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Moving is stressful on everyone, even our pets. It is important to know how to prepare yourself and your animals. Here is your guide to moving with a dog.

It’s no secret that moving can be whirlwind of emotions. You’re excited to settle into your new house, but you’re stressed about moving, and a little sad about leaving your old home behind.

But when you’re focused on accomplishing everything on your moving checklist, you may forget about one important part of your family–your pup!

Moving can be a stressful time for your dog. Unlike you, they have no idea what’s going on, so you’ll want to make the transition as easy as possible for them.

Do you want to know how? Keep reading to discover our tips for moving with a dog.

Keep the Crate Out

Moving Dog with Crate - Jakes MovingWhen was the last time your dog had to be crated? If it’s been a while, their crate will likely be a new and unfamiliar environment to them.

Put their crate out a few weeks before the big move. Help your dog form a positive association with it by putting their food in the crate. Gradually close the door while their eating, so they’re used to it when moving day rolls around.

Keep the Collar On

If your pup doesn’t normally wear a collar, now is the time to start. There’s a lot going on during moving day, and if they escape you’ll want them to have identification.

Make sure the tags are up to date. They should have your current phone number and your new address if you choose to include it.

Even if your dog is microchipped, it’s a good idea to have them wear a collar with tags, too. The collar symbolizes that they are somebody’s pet, and a good Samaritan may be more likely to approach your dog if they think it’s a lost house pet rather than a stray.

An easy way to get your dog used to their collar is to put it on for a few minutes every day, leaving it on a little longer each time. If your pup is against the tags, consider getting silicone ones that don’t jingle or get them used to the collar first and add the tags later.

Go on Practice Road Trips

Another great way to get your furry friend ready to move is by taking them on practice road trips. This will get them used to riding in your car, and it can help you tell if your dog is prone to motion sickness or not.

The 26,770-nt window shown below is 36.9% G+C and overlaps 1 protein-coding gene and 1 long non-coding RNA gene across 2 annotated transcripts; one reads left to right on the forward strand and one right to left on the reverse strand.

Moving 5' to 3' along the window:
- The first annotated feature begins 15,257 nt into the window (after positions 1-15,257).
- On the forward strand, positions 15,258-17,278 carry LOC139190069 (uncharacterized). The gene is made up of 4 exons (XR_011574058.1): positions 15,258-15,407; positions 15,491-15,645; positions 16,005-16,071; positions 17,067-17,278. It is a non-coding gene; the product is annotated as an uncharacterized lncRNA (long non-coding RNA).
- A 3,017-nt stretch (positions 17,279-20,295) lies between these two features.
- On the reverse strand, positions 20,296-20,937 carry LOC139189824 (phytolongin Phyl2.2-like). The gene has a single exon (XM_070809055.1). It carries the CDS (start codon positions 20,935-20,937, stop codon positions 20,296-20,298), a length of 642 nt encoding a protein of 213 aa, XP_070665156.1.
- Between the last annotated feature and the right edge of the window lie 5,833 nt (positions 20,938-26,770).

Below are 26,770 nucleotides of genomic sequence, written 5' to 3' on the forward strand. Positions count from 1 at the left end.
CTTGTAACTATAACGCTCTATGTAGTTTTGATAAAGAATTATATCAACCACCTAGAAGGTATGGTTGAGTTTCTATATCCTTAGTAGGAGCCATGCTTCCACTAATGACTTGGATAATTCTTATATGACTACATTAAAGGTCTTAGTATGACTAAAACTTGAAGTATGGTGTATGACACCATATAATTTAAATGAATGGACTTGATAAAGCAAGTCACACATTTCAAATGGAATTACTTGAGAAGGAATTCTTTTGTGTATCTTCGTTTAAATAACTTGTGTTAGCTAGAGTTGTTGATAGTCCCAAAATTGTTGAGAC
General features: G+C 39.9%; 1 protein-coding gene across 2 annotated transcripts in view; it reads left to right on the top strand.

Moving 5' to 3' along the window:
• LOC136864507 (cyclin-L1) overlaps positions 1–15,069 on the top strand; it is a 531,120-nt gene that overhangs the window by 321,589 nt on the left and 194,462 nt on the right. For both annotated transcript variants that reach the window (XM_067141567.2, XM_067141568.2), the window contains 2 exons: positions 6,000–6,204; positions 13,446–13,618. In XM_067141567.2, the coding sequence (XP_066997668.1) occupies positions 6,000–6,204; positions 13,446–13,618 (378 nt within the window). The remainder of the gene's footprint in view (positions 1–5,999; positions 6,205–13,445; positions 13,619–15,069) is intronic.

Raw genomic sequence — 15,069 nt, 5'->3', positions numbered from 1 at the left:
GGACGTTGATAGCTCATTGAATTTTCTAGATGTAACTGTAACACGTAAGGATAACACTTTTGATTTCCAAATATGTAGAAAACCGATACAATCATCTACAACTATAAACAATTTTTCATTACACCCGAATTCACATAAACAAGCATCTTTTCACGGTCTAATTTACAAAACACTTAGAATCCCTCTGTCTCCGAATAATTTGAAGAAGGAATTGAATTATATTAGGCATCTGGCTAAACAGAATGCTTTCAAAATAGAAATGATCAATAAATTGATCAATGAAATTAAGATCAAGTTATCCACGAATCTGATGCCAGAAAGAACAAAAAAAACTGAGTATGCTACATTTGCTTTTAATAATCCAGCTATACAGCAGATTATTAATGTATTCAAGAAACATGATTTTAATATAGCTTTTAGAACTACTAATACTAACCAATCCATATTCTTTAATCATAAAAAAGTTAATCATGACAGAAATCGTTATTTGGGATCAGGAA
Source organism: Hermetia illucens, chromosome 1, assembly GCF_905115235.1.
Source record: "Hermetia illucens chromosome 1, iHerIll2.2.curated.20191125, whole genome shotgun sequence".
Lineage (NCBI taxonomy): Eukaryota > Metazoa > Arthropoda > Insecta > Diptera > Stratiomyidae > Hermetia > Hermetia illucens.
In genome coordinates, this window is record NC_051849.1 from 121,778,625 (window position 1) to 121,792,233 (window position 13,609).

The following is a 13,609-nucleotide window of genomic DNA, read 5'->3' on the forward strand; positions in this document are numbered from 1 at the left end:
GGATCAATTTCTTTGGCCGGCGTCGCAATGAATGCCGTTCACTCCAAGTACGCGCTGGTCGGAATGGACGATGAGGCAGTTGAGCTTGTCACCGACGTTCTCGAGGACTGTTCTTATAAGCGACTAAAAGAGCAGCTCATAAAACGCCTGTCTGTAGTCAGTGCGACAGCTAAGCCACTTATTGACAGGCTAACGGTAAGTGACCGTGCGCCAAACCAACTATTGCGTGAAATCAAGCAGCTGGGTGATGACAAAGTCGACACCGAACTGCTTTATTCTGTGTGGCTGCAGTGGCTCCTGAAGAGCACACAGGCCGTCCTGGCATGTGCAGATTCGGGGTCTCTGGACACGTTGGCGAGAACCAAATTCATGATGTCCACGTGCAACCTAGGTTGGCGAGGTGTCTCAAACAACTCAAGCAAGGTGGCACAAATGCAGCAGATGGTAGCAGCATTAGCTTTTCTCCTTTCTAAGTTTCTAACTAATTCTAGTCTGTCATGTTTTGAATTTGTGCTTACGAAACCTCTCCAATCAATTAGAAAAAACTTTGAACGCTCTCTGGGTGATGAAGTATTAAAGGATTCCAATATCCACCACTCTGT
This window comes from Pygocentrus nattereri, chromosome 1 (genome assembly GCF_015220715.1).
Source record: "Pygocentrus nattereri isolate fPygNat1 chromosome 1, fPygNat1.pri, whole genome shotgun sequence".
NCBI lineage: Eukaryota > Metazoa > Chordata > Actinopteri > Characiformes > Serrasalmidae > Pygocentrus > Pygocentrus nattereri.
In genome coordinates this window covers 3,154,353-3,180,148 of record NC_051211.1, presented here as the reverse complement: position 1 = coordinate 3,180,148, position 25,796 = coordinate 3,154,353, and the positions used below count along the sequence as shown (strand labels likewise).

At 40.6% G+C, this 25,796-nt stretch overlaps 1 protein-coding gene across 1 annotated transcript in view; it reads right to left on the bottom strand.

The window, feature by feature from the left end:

If your new home is only a few minutes away, you’ll probably only need to do this once or twice right before the move. But if you’re moving several hours away, you’ll want to spend a lot of time on this step.

Make sure you talk to your vet if you notice your dog getting motion sickness. They can recommend medications to help, so your poor dog won’t be sick the entire time.

Go on a Walk in Your New City

Moving to a new home means that your dog will have to give up everything they are familiar with (except you, of course). This can make them feel stressed and anxious.

If you aren’t moving too far away, consider taking them for walks around your new area. They’ll be more comfortable exploring a new walking route before all the moving chaos starts and having something familiar after the move will help them feel more relaxed.

Research Vets in Your New City

Is your dog on any medications? Are they particularly curious? Then, you may want to research vets in your new city before you move.

Animals have a knack for getting into things they’re not supposed to. If your pup gets hurt or you lose their medications in the move, you’ll want to have a vet picked out and ready to go.

Pack an Essentials Box

Alright, so this one is a great moving tip for both you and your pup.

It’ll likely take you a few days (or even weeks) to get everything unpacked. During this time, you’ll still need to access your necessities. Packing a box of essentials, like toiletries, your phone charger, and a few changes of clothes is a great way to make sure you have everything you need without having to rummage through a million boxes.

Of course, your best friend will need their things, too! Make sure you pack their food, bowls, leash, dog bed, and favorite toy. Having these familiar items will help them feel more at home.

Keep Your Dog in a Separate Room

So, moving day has finally arrived! It’s going to be a long day for you and your dog. The best thing you can do is to keep them at a friend’s house or a kennel. This way you can pick them up once the moving chaos is over.

If this is not a possibility, keep them in a quiet room with the door closed. This will help to minimize stress and let you focus on moving without worrying about your dog getting out.

Introduce Them Slowly

How to move with my dog - Jakes MovingOnce you get to your new house, it’s a smart idea to keep your dog’s belongings in one room of the house. Keep them in this room and slowly introduce them to other rooms in the house. This is the best way to prevent them from feeling overwhelmed in their new home.

Tips for Moving with a Dog

If you’ve decided to move, you may be worried about how your dog will react. Luckily, there are a few steps you can take that will make moving with a dog much easier. Your dog will be ready to call this new house “home” in no time!

Are you still stressed about moving? Check out our moving services today to learn how we can help.

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